Another year has come to an end, and here at the Cape Town Tourism offices, we’re ready to stride into 2018. When you live in one of most beautiful cities on earth, it’s not hard to find ways to make your future more exciting, fulfilling, and fun. We asked the Cape Town Tourism team to name some of the things they’d love to do before 2018 is over. Here is a list of 52 things to do in Cape Town in 2018—one for every week—to make it your most memorable year yet.
Take a ride on the Franschhoek Wine Tram
The Wine Tram is the best way to take in the Winelands. You don’t have to worry about driving or directions—you can just relax and journey through rolling vineyards, stopping at some of South Africa’s oldest and most distinguished wine estates.
Go horse riding on Noordhoek beach
Noordhoek beach is a picture-perfect stretch of white sand, backed by mountains and forest. There are few better ways to experience it than by horse-back, and Sleepy Hollow Horse Riding can take you on a guided trail no matter your level of experience.
Swim at Silvermine
Silvermine Nature Reserve is located in the middle of the Table Mountain National Park and offers some truly exquisite hiking opportunities. Take the trails leading through the fynbos, overlooking the whole city and the sea, to Elephants Eye cave. On the way back down, cool off in the beautiful Silvermine Reservoir. It’s a wonderful way to spend a summer day and is great for kids.
Learn how to surf at Little Bay
This beach, next to Big Bay ear Bloubergstrand, offers amazing views of Table Mountain across the bay. Aspiring surfers of any age and skill level can hit the waves here, and there are a number of schools around to help you find your feet. It’s also a popular kite-surfing spot.
Eat fish and chips at Salty Sea Dog in Simon’s Town
Cape Town does some of the best fish ‘n chips in the world, and it couldn’t get any fresher than at Salty Sea Dog. Get takeaways from here and take a stroll down the dock to enjoy your lunch overlooking the whole of False Bay.
Attend a Kirstenbosch Summer Sunset Concert
The Summer Sunset Concerts at Kirstenbosch are a summer favourite with locals. Take along a picnic blanket, drinks, and your favourite snacks and set up camp on the rolling lawns. There are great local acts as well as a few international headliners on the line-up every Sunday between November and April.
Jeremy Loops performing at Kirstenbosch, by Craig Howes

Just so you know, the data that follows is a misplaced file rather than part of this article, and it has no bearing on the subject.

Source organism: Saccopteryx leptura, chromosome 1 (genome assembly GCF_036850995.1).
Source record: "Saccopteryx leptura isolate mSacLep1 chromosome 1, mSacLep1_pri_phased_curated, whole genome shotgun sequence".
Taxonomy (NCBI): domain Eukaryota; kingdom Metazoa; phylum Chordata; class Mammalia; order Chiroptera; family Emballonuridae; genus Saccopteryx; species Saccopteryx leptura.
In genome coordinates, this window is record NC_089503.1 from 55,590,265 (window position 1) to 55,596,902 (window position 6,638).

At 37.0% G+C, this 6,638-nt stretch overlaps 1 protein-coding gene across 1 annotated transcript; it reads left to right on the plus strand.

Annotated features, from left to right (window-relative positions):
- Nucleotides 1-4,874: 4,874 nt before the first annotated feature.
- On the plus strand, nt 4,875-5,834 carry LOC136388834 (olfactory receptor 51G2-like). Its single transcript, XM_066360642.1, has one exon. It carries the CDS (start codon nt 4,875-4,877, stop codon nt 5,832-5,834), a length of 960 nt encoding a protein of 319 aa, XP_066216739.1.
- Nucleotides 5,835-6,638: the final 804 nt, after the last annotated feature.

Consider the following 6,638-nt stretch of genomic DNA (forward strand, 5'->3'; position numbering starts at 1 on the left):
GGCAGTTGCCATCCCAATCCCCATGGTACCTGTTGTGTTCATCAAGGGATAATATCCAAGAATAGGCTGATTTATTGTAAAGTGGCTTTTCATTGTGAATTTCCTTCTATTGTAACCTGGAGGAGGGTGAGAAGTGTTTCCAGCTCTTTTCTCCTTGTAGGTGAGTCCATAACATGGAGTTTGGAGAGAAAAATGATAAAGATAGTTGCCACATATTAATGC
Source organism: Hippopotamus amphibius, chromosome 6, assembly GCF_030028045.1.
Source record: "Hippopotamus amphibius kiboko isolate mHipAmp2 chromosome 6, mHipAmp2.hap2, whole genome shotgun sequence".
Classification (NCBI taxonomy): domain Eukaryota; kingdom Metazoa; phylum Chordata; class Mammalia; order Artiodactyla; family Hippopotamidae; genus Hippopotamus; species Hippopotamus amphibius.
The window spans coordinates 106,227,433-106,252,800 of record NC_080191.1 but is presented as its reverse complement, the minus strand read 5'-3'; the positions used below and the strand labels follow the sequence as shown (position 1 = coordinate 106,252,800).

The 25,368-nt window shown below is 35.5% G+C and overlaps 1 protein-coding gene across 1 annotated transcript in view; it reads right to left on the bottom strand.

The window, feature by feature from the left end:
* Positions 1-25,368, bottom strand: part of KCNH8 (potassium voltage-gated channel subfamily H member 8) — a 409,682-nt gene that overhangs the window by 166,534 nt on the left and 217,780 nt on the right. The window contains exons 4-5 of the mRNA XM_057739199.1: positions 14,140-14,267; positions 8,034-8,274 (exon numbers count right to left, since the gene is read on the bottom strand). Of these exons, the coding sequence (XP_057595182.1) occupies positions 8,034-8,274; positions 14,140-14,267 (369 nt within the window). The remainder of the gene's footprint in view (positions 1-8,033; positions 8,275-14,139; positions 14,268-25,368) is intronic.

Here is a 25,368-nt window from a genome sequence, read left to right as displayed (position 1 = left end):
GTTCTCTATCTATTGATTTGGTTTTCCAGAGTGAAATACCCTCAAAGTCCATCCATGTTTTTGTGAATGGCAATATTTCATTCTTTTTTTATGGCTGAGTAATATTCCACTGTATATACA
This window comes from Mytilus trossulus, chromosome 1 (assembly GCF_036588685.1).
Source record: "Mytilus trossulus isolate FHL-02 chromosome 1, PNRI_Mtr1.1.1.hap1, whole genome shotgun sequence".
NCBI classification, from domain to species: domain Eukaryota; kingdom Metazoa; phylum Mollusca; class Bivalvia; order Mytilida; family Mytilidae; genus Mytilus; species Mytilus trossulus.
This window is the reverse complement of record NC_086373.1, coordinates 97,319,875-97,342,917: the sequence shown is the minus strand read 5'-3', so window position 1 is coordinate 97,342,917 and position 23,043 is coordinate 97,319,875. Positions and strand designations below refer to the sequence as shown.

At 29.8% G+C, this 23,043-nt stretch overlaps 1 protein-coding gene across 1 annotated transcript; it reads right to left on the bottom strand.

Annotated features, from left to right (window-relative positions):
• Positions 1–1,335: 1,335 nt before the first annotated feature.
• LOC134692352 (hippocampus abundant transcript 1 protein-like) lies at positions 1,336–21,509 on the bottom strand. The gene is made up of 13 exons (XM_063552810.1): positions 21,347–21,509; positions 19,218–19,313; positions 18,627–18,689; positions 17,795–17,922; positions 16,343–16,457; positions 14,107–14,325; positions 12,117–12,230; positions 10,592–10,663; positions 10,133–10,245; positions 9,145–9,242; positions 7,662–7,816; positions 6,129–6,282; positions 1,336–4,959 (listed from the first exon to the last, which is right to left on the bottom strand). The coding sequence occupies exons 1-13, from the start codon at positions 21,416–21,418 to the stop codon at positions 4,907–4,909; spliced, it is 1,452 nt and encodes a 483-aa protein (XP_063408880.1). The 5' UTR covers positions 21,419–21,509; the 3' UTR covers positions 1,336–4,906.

Picnic at Cape Point Vineyards in Noordhoek
Cape Point Vineyards is the perfect place for a picnic. There are terraced lawns, shady tables, and comfy cushions to set up your spot with. The venue is alongside a dam, with views of Noordhoek beach. Kids will have an amazing time here, and so will the adults. The Cape Point wines are award-winning and the Sauvignon Blanc is the perfect summer drink. The picnic baskets contain generous servings of gourmet food.
Have tapas at Bistro 1682 at Steenburg
Bistro 1682 has an idyllic location on the Steenberg Estate. The dinner menu consists of tapas-style cuisine with a fine-dining flair. The wines made right on the estate are fantastic, and there are4 few better ways to spend an evening than by washing down fresh oysters with a glass of Steenberg MCC.
Kloofing at Crystal Pools
Kloofing is the South African word for “canyoning”. For those who want a little more adrenaline than your standard hike offers, take a trip out to the Steenbras River Gorge, known locally as Crystal Pools, located near Gordon’s Bay. It’s a scenic but sweaty day of jumping into pools from heights of between 3 and 24 metres, as well as 45-metre waterfall abseil.
Check out ‘Roller Derby-ing’
Roller Derby is a full-impact women’s sport that’s taken Cape Town by storm. Women of all shapes and sizes take to the track for an hour of high-intensity skating. It’s not a sport for the faint of heart. Players smack into one another and falls are frequent. Try your hand at it, or head to one of the “bouts” as a spectator.
Go on a street art tour of Woodstock
Woodstock is a diverse and ever-changing Neighbourhood, and it’s at the forefront of Cape Town’s street art scene. There are walking tours available that take you around the neighbourhood to explore the art and get into the spirit of this eclectic, arty area. We recommend taking a tour with the enthusiastic and knowledgeable mural artist, Juma Mkwela.
Stroke a cheetah at Cheetah Outreach Aisha
By now we all know that posing with baby animals is a big no-no, so it’s great to find establishments that take conservation and rehabilitation seriously. Cheetah Outreach Aisha is a sanctuary and retirement home for cheetahs, where you can meet ambassador cats, or watch the world’s fastest land mammal go for its morning run. Unfortunately, no kids are allowed.
Play putt-putt at the Promenade
Miniature golf is a great time for both young and old, and where better to tee off than along the spectacular Atlantic Seaboard? It’s really affordable fun for the whole family and makes for an amazing post-lunch activity.
Catch a play at the Fugard